Anyone will tell you that there is no pleasing some people. Any politician would heartily agree. Take George Osborne. Having responded to pressure from the public, expert advisers and activists, he has announced a tax on sugary drinks. I am one of an army of concerned consumers that signed various petitions to achieve this happy outcome. The links between these drinks and obesity, type 2 diabetes and other aspects of metabolic syndrome have been widely publicised and well documented for years.
So the government listened and surely we are all happy now? Actually no. Obviously the soft drinks companies aren't openly delighted but the truth is, neither am I. Like I say, there is no pleasing some people and it turns out that I am one of them. So what am I grumbling about?
My issue is not with the tax on sugary drinks. This is a good idea and all the accumulated evidence suggests it will help reduce general consumption. My issue is with the proposed purpose of the revenues raised. Osborne says this money is going to be used to fund sports facilities in schools and invest in a future generation but who stands to win this particular match?
The government gains the confidence of voters: as people we campaigned, they listened and acted accordingly. The nation's schools get some new footballs - maybe even a whole new school stadium. So do the soft drinks companies get anything out of this? This is the aspect of the entire, shady proposal that bothers me the most. The soft drinks companies stand to gain more from this situation than anyone.
Here, courtesy of our government, is a self-funding marketing opportunity that their CEO's must feel is a gift wrapped offering of celestial proportions. Their consumers foot the bill while they have uncapped, unregulated promotional access to the youngest and most easily influenced minds in the country. Better still, these children are exercising in facilities paid for by soft drinks. Even on a subliminal level, if you know Coca-Cola have funded the astro-turf on which you've just worked up a raging thirst, will you be happy quenching that at the crusty old water fountain?
This is assuming that these brand names are not emblazoned all over the new facilities or equipment as they are in many states in America where corporate sponsorship in schools in long-standing, common place and aggressive. I am not suggesting that this latest announcement is a veiled attempt at corporate sponsorship but it is a further move in that direction. We are used to this in Academy Schools but this is a particularly worrying development for shaping the future purchasing habits of our children as they grow. Unless you run a soft drinks company of course.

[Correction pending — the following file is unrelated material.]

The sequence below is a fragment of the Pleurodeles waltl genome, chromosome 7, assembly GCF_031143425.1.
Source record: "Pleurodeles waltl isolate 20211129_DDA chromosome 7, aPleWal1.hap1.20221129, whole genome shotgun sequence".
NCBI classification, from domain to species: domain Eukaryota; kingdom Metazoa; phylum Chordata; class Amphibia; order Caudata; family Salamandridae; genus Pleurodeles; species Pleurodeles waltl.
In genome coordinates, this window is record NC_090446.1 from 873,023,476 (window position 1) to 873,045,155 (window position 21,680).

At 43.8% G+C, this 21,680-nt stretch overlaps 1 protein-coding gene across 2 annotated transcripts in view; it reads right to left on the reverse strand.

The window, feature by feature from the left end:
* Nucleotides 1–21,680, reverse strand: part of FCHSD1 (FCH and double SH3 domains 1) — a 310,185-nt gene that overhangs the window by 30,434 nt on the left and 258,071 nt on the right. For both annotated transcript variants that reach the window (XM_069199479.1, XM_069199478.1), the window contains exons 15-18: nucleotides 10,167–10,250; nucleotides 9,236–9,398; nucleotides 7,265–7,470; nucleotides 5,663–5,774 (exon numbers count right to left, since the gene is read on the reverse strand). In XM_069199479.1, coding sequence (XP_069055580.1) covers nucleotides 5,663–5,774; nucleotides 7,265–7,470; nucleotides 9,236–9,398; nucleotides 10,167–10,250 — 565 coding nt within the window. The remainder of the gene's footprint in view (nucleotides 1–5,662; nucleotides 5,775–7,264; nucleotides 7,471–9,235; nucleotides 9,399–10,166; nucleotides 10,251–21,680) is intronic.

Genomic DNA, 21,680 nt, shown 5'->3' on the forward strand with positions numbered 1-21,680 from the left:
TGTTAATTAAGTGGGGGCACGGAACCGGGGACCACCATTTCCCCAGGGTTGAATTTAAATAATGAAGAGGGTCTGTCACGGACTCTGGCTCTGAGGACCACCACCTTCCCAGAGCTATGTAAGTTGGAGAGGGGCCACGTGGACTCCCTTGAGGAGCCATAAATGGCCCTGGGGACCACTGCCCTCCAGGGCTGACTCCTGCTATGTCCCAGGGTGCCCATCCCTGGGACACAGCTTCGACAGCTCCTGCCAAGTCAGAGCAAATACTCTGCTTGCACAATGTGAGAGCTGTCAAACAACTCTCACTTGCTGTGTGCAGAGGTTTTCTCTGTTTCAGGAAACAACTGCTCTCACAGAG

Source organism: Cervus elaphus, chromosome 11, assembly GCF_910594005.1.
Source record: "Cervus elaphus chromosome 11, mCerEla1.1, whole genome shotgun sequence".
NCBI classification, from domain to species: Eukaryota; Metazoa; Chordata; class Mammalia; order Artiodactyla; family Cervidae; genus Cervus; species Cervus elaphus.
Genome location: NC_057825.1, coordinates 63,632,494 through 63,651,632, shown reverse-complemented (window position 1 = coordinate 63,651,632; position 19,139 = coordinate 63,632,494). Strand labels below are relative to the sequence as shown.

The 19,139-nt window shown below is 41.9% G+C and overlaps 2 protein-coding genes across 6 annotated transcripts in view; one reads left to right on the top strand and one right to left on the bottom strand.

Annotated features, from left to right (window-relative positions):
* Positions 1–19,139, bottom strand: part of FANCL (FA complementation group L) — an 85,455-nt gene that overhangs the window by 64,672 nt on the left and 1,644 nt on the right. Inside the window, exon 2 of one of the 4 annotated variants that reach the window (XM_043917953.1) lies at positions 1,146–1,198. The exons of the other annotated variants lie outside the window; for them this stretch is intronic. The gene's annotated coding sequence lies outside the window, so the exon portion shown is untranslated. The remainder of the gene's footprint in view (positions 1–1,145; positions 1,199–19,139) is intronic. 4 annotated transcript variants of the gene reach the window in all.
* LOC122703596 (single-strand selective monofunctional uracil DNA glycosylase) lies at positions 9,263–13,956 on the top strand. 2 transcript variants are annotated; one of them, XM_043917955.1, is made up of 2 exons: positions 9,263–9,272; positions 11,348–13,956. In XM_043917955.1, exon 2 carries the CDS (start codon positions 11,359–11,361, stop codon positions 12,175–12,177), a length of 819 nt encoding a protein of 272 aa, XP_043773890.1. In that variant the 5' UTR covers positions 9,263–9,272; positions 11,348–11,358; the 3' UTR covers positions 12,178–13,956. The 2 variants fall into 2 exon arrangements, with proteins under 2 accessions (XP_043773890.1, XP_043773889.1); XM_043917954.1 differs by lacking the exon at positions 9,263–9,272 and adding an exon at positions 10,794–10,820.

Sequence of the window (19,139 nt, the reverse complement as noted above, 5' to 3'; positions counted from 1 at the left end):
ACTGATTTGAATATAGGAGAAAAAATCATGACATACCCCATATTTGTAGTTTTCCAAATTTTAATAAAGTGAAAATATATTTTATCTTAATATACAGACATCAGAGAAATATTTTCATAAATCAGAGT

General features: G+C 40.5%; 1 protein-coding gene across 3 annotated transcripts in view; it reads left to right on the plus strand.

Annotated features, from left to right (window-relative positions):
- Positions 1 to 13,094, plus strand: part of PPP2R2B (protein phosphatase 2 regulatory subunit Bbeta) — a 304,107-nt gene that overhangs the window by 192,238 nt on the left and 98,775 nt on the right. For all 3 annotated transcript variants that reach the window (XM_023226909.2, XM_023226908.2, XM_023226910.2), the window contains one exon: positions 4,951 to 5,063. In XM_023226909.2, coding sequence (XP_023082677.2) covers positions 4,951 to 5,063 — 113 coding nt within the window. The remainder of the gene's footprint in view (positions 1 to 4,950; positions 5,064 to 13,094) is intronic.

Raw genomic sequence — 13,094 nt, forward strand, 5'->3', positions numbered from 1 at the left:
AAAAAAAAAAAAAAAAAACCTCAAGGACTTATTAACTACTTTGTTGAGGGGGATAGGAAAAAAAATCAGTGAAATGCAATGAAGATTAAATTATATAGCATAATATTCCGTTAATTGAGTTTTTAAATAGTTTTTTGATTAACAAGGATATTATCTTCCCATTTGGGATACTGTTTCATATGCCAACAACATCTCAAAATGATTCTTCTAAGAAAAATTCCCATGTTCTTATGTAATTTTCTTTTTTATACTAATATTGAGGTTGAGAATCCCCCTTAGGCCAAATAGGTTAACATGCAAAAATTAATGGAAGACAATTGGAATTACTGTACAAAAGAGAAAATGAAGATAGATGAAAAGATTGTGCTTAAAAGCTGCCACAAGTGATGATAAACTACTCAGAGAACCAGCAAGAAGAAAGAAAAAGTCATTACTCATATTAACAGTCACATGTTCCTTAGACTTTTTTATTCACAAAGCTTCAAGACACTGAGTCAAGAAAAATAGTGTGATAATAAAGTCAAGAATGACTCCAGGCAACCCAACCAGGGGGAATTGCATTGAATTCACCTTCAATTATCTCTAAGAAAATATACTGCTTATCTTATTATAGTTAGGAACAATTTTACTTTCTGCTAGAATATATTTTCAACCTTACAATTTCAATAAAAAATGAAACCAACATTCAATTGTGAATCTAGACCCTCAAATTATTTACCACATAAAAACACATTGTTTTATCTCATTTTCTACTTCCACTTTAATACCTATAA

So what would I prefer to see happen? The obvious answer does not take the level of mathematical agility that you would expect to see from a chancellor. The conditions linked with sugary drinks are not going to be solved by a fast paced game of netball. They are dealt with every minute of every day by exhausted, over-stretched and under paid hospital staff and medical professionals in an institution that is bordering bankruptcy because of the strain these lifestyle related conditions and diseases are putting on the NHS. Why are the funds not being redirected to the struggling junior doctors who will become the country's hope of good health for the future?
Encouraging sport and active lifestyles in schools is great and important and some school's facilities fall woefully short of ideal but are we not inadvertently installing a mindset in our children that you can outrun a bad diet - that you can simply exercise it away? An increasing volume of evidence says that you can't. Quench your thirst with sugar or sugar substitutes because you've done some star jumps so you need it (which, incidentally, you don't).
What better way could soft drinks companies hope to instill this in future generations of purchasers (not to mention a present day mini sales force) than to enforce it with the backing of government? Or consumers: drink Pepsi, help kids. I'm not a fan of political ranting but examples of those big hitters doing something unconditionally benevolent from which they stand to gain nothing, or very little, are few and far between.
I happily and squarely accept accusations of being a grumbling ingrate and I can settle this entirely with my own self-perception. I could blame my own lack of faith in government/ industry partnerships that have panned out well for the general public that they are dressed up to serve. I am also equally happy - in fact I would be delighted - to be proven wrong. For now we have no choice but to stand and watch this match play out.